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Yeah I have looking at various types of lumber. But we have a kiln setup with moisture readings taken, not sure the exact numbers off the top of my head but it will speed the process up significantly. My dad has some lumber that he has had for years in stacks in our barn the boards are probably 5/8" t0 1" thick. So I could possibly grab some for the top and laminate them together.
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post #37 of 50 Old 01-25-2014, 09:40 PM
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Actually if all you need is a small workbench Home Depot sells a premade one probably cheaper than you could buy the lumber. I believe it comes unassembled.
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post #38 of 50 Old 01-25-2014, 09:46 PM Thread Starter
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Actually if all you need is a small workbench Home Depot sells a premade one probably cheaper than you could buy the lumber. I believe it comes unassembled.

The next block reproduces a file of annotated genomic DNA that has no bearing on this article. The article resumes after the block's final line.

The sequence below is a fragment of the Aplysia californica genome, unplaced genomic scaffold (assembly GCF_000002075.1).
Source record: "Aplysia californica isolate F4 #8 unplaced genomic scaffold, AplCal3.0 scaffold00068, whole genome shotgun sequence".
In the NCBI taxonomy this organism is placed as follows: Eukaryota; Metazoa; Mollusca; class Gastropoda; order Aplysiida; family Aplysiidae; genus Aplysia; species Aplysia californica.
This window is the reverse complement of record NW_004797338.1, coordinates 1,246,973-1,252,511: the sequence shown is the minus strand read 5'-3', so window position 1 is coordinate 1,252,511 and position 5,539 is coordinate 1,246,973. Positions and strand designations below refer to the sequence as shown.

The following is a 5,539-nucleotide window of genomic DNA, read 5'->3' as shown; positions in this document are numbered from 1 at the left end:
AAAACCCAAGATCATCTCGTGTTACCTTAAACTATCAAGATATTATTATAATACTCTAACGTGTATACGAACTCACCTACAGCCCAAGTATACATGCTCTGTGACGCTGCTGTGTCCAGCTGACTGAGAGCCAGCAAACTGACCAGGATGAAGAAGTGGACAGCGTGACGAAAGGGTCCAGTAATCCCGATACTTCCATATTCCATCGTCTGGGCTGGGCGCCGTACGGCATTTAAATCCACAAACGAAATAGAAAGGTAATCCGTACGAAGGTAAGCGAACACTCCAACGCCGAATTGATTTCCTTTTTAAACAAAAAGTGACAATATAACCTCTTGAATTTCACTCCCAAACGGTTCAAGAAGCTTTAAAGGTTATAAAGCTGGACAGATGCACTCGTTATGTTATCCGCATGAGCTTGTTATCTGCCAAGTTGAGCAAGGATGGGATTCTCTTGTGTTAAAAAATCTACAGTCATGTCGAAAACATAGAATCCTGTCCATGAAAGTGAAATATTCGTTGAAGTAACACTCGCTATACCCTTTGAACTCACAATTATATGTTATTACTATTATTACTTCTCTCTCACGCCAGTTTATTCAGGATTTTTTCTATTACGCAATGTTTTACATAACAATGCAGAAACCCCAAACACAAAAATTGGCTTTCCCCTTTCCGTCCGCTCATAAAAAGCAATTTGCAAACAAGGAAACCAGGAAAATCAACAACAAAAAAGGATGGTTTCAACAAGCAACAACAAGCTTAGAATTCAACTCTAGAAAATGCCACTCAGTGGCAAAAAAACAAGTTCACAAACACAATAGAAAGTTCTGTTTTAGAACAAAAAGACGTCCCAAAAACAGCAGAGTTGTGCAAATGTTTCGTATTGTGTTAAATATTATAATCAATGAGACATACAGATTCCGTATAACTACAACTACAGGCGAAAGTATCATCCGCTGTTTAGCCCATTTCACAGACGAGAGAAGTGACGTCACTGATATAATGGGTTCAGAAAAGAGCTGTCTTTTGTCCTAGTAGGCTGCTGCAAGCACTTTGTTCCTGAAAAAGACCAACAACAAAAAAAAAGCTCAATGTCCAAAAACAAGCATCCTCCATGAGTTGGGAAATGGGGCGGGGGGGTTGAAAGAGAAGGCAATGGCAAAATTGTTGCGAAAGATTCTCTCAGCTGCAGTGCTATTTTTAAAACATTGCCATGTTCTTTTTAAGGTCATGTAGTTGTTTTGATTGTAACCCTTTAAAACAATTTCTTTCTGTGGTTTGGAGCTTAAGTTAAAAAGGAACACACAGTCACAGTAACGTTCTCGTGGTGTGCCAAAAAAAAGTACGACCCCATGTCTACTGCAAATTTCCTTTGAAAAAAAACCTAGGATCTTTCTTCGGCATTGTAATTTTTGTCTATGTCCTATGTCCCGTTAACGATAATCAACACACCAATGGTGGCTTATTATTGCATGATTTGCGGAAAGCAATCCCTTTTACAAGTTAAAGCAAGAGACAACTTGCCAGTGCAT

What fun is that? Its more of a learning process for me. I just want to learn some simple concepts and techniques.
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post #39 of 50 Old 01-25-2014, 09:54 PM
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Actually if all you need is a small workbench Home Depot sells a premade one probably cheaper than you could buy the lumber. I believe it comes unassembled.
Which bench? I haven't ever seen any there I'd want to use with hand tools... either they're not solid enough or they're edged with metal. If they actually have one with a good top, I might buy one just for that, to simplify my next build.
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post #40 of 50 Old 01-25-2014, 11:11 PM
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i have looked at those benches. the way the legs attach, it is certain to be wobbly